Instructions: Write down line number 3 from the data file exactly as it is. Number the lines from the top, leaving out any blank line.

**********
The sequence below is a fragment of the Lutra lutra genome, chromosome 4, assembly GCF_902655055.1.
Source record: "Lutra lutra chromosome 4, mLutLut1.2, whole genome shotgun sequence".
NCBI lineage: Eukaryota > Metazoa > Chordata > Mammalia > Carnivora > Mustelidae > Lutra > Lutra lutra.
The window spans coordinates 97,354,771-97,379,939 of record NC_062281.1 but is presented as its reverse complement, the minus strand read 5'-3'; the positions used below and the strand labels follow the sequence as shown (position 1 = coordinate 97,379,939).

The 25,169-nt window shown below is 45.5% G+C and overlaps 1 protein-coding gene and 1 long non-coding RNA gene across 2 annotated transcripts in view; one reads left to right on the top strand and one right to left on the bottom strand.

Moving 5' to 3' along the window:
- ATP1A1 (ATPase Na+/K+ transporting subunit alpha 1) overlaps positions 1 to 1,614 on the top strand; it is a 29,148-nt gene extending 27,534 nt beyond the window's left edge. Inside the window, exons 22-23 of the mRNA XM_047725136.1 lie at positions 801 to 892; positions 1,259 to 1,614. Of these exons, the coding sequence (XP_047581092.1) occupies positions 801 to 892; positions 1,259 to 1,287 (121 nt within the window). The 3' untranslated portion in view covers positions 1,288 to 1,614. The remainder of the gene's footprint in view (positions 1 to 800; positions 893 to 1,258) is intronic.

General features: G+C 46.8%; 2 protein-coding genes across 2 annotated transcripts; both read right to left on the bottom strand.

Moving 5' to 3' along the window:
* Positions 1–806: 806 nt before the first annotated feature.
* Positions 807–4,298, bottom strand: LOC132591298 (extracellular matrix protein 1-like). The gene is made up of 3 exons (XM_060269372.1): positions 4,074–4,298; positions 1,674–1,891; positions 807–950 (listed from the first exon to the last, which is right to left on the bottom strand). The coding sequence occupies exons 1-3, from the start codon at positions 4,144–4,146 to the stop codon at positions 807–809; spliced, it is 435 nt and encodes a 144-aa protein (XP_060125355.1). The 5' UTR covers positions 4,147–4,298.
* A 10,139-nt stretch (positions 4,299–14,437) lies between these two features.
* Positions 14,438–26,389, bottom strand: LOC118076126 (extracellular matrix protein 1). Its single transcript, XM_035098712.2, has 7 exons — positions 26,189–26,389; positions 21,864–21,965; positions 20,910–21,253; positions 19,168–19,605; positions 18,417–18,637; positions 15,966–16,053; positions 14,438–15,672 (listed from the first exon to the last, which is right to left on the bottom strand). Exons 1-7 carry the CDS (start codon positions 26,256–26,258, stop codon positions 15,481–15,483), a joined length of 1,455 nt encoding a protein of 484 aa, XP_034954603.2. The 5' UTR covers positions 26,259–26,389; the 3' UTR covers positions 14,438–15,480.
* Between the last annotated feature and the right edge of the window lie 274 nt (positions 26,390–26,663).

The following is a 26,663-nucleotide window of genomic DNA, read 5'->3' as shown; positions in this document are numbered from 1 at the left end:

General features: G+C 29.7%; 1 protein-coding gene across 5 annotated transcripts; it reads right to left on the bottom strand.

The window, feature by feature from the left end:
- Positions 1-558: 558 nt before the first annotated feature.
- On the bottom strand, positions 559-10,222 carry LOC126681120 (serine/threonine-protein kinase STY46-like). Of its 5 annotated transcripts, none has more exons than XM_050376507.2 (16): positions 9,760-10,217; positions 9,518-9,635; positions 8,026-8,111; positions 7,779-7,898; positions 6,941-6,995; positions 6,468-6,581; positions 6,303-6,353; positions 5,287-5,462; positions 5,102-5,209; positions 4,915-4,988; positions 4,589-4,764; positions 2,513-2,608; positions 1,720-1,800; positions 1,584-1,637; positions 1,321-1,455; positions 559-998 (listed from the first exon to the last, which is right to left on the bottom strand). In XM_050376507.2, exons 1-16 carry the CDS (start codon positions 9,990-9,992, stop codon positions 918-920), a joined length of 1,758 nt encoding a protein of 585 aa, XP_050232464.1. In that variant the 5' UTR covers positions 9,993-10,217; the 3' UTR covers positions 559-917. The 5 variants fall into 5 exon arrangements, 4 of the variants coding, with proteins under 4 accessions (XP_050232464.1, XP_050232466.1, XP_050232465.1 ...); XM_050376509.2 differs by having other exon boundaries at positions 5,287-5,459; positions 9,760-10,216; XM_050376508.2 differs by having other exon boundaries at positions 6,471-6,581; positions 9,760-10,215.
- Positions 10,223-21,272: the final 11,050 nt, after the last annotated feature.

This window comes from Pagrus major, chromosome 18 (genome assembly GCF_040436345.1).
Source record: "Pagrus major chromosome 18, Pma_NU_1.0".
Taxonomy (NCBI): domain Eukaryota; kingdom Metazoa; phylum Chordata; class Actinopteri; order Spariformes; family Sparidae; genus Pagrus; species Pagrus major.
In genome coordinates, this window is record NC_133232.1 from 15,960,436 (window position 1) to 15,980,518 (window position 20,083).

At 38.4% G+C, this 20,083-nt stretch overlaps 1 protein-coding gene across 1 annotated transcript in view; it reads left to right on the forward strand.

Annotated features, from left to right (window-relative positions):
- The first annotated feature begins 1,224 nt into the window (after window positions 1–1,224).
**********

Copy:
NCBI lineage: Eukaryota > Metazoa > Chordata > Mammalia > Carnivora > Mustelidae > Lutra > Lutra lutra.